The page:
Monday, July 26, 2010

The Life And Crimes Of Ed Gein


As a serial killer Ed Gein* was never going to win any awards. While he's known to have killed two people, and is suspected in the deaths of ten more, those numbers aren't even going to get a mention on the Six O'Clock News these days unless there's some kind of weird kink involved, which is where Gein's story starts to get newsworthy...

Naturally, his childhood was a disaster, destroyed in part by a violent, alcoholic father; whatever joy his father didn't manage to wring from the life of his young son the boy's devoutly Christian mother (and her fondness for the Book of Revelations) did. Gein - born in August 1906 - was also a slight child with an effeminate manner, which meant that he couldn't even find solace in his peer group at school, which he left anyway after the seventh grade. In other words, being raised by monsters turned him into a monster, and so he never had much of a chance to be anything else.

Following the death of his father from a heart attack in 1940 and the mysterious death of his brother Henry in May 1944**, Gein lived alone on a remote farm outside Plainfield, Wisconsin, with only his mother for company. His mother's own death from a series of strokes just months later in 1945 left him all alone in the world; thanks to his mother's teachings he was unable to form friendships, let alone with women. It was during these years that Gein began visiting area graveyards and exhuming the bodies of recently deceased middle-aged women to harvest their body parts as macabre trophies.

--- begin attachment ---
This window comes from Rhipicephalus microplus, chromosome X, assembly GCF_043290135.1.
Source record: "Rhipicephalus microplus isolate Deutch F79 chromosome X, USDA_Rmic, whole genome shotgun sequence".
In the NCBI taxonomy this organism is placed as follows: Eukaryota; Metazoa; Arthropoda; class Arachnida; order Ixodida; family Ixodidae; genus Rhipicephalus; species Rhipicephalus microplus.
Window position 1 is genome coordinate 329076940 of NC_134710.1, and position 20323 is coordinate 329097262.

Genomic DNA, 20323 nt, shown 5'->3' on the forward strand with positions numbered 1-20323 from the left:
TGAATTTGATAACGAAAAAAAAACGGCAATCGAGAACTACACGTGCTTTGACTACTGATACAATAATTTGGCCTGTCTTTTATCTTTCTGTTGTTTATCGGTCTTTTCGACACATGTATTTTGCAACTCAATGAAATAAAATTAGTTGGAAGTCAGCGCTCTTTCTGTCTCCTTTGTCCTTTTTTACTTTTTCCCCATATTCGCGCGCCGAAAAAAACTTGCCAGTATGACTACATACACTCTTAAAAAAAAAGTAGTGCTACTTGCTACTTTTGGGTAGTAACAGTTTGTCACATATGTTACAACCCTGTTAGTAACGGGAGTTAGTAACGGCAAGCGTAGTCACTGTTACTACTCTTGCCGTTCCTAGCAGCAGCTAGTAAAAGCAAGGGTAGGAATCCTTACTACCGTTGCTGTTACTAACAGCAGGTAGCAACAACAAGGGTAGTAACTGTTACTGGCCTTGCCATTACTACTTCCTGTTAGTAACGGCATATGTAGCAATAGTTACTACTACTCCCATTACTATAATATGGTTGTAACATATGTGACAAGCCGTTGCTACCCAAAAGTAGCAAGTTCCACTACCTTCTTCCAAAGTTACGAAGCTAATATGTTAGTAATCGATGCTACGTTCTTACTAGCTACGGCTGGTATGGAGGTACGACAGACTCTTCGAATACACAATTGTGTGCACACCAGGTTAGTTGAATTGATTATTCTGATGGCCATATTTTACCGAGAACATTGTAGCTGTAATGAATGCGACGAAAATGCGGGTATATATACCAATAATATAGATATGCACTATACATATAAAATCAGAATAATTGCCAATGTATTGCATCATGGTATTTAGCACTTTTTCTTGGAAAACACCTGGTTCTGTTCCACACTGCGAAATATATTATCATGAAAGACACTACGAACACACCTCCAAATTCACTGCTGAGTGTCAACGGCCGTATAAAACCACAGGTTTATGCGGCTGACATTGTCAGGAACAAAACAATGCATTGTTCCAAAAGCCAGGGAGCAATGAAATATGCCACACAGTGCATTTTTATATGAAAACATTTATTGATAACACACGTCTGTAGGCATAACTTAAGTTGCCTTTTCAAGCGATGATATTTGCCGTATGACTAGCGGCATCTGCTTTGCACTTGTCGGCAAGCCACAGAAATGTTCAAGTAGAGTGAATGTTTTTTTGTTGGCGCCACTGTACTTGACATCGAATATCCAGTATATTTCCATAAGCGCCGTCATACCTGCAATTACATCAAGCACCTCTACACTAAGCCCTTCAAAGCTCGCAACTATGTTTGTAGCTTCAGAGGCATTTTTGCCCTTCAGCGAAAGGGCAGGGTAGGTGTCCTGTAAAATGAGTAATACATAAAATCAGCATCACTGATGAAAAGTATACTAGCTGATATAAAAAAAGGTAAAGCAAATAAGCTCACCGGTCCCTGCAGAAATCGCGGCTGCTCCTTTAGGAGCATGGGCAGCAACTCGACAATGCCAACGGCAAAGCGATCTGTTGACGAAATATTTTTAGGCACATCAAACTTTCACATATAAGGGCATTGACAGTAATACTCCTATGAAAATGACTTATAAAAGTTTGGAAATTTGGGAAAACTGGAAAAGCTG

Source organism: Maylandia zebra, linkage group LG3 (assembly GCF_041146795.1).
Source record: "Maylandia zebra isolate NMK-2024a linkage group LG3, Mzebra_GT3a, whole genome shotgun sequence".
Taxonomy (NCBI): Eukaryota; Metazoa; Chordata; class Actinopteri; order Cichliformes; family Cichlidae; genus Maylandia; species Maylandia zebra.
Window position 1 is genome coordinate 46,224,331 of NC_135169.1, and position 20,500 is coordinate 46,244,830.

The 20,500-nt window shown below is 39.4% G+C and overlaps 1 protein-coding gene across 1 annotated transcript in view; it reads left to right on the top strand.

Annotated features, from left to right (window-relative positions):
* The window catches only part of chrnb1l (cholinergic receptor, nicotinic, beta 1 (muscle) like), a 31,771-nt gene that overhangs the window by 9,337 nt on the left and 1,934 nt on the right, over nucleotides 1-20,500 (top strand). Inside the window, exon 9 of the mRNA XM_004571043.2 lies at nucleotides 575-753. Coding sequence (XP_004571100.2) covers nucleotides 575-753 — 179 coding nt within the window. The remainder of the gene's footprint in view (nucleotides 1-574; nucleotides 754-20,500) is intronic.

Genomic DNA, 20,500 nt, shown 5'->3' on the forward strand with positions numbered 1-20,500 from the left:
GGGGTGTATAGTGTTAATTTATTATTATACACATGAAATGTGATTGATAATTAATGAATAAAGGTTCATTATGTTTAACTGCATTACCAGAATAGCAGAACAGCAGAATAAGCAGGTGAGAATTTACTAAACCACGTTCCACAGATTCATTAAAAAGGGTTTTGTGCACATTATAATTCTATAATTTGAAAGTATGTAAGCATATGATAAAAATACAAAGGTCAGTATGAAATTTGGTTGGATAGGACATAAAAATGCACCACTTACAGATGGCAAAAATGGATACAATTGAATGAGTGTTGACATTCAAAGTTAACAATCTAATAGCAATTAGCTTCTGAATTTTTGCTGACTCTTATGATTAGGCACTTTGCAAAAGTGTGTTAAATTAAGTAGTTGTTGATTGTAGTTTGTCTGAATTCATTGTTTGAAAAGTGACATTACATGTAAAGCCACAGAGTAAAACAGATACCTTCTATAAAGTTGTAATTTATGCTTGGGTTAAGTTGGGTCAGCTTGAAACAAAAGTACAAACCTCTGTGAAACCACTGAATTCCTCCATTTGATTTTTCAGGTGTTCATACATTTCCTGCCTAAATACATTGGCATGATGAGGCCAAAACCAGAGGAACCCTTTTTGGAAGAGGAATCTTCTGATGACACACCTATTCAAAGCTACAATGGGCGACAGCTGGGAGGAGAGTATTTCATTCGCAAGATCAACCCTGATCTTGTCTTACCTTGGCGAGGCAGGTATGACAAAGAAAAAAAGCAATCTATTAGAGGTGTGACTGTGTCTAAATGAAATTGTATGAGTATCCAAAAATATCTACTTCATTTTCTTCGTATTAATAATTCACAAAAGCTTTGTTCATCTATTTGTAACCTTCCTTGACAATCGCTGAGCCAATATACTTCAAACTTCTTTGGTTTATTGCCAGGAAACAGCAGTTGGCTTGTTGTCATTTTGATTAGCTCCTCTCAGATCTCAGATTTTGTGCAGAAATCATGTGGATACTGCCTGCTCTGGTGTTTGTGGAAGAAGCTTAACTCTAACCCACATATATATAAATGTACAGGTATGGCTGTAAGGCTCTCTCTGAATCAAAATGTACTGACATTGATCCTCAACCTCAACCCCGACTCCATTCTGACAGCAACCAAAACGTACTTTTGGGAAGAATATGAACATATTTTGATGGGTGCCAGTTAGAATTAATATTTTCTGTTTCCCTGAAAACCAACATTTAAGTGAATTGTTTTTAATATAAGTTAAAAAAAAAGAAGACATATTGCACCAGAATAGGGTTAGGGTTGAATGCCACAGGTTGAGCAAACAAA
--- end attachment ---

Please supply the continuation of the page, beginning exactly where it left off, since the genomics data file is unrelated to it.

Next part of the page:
For some reason known only to Gein - he may, in fact, have been looking to replace his mother - he killed local hardware store owner Bernice Worden in November 1957. During their investigation of that crime, police not only discovered Worden's body in a shed on his property, they also discovered the evidence of Gein's other nocturnal activities, including definitive evidence that linked him to the murder, three years earlier, of another local woman named Mary Hogan - he'd kept her face and scalp and fashioned it into a mask.

Ed Gein's crimes so riveted people that it was only a matter of time before his grisly influence crept into the culture; the characters of Norman Bates (Psycho), Leatherface (The Texas Chainsaw Massacre), and Buffalo Bill (The Silence of the Lambs) and their stories were all based, in part, on the life and crimes of Ed Gein who, on this day in 1984, finally found peace when he died of respiratory failure while incarcerated at the Mendota Mental Health Institute in Madison, Wisconsin; he was 77. His place of burial - next to his mother, in Plainfield Cemetery - is currently unmarked, because ghoulish souvenir seekers first vandalized then stole his headstone***, for which he should consider himself lucky.

Thanks in part to the bad name people like him have given it, very few people rob graves anymore, for which he should consider himself grateful.

*Pronounced GEEN, with a hard G like 'ghoul'.
**Henry Gein allegedly died while fighting a wildfire near the family farm, even though the cause of death was several blunt traumas to the skull.

***The headstone was recovered near Seattle the year after it was stolen, and is currently kept at a museum in Wautoma, Wisconsin.

share on: facebook

No comments: